Pablo and Birdy written by Alison McGhee and illustrated by Ana Juan is a fascinating novel for middle graders about friendship, community and the human quest for identity. Pablo is ten years old and his friends on the Island of Isla, known for its birds, each year celebrate his un-birthday because they don’t know when he was born. What they do know is when he washed up on their shore after a violent storm. Emmanuel, a Cuban American who runs a souvenir shop on the island, found him tied to a baby swimming pool along with a lavender parrot hanging on tight to the rope.
The entire community of Isla welcomed the tiny refugee to their shores. The baby along with the devoted parrot who would not talk and would not fly, was adopted by Emmanuel.
There was a long list of speculations about Pablo’s identity among the loving community including Lulu who runs the tattoo shop, Pierre who runs a bake shop and Maria who tends the animals at Maria’s Critter Clinic, to name a few. Their stories range from the thought that Pablo was a precocious baby who took off from his own backyard for a swim by himself and was too close to the tide, or a bad baby whose parents put him out to sea to be rid of him, or a baby from a world not yet discovered. Pablo was fed up with these and other stories about his identity. Now at ten years of age he wanted the truth but only Birdy knew what that was.
The story slowly takes the reader through Pablo’s realization that Birdy is in danger from zealots who believe in the legend of The Seafaring Parrots that says these parrots have heard every voice and sound that has ever been spoken down through the ages and should be captured, locked up and studied. To save Birdy Pablo must give him up and let him fly away. Pablo’s love for and loss of Birdy Bird is beautifully felt in this exquisite story spoken with a soft whisper of magic realism.
Pablo and Birdy written by Alison McGhee and lovingly illustrated by Ana Juan is appropriate for 9-12 year olds (A Caitlyn Dlouhy Book/ Atheneum Books for Young Readers, 2017.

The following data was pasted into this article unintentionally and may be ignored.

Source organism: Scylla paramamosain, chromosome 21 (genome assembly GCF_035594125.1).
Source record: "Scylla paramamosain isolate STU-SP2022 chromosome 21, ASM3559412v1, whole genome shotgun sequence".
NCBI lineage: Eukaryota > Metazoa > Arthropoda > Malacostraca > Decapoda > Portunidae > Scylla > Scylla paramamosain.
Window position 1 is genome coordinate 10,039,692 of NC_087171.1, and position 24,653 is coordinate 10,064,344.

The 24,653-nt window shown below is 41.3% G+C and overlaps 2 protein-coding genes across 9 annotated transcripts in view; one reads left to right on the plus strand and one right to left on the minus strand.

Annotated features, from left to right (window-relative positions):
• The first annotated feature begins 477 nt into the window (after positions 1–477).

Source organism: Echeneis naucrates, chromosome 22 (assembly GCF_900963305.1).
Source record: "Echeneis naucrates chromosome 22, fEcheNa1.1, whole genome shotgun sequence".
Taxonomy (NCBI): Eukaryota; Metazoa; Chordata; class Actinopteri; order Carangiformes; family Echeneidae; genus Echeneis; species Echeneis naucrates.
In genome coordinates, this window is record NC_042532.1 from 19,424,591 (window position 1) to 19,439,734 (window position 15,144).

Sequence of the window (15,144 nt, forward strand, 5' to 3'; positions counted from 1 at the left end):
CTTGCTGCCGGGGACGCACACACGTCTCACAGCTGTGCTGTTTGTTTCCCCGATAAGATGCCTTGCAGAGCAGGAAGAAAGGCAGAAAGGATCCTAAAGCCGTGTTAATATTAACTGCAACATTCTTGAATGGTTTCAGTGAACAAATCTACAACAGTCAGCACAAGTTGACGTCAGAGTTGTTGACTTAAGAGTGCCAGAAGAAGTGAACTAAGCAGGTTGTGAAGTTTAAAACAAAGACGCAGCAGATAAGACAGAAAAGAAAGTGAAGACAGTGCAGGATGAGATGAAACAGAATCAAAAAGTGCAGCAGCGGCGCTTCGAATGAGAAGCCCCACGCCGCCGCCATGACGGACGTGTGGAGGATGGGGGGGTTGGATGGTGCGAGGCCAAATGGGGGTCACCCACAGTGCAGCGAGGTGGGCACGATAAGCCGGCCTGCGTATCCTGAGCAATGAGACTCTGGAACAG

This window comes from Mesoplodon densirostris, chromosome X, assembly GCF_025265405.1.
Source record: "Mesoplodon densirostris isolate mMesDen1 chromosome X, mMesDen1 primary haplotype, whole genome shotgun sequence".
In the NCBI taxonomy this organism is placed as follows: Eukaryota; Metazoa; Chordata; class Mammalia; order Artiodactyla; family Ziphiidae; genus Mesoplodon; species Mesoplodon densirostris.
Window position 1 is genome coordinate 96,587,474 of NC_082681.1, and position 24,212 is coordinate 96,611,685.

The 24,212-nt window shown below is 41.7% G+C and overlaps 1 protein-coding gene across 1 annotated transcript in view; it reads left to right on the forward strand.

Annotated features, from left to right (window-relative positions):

Questions/activities for PABLO AND BIRDY
Throughout the book Pablo tries to understand the meaning of a folk saying: The winds of change mean fortune lost or fortune gained. By the end of the story what fortune is lost and by whom and what fortune is gained and to whom? How does Pablo feel about his loss?
The people of Isla have many stories about where Pablo came from and how he happened to wash up on their shore ten years ago. Using your imagination add to the list of possibilities by making up your own story about how Pablo and Birdy came to the beach on Isla. Remember, your story can be realistic or full of magic! Draw a picture for the cover of your story.
How do Birdy and Pablo show the reader they are devoted to each other? How does Birdy take care of Pablo and how does Pablo take care of Birdy?
The Seafaring Parrot is said to be a magic bird. Legend has it that these parrots have heard every voice and sound and utterance that has ever been made down through the ages. If you could ask a seafaring parrot to speak whose voice or what utterance would you like to hear? Why?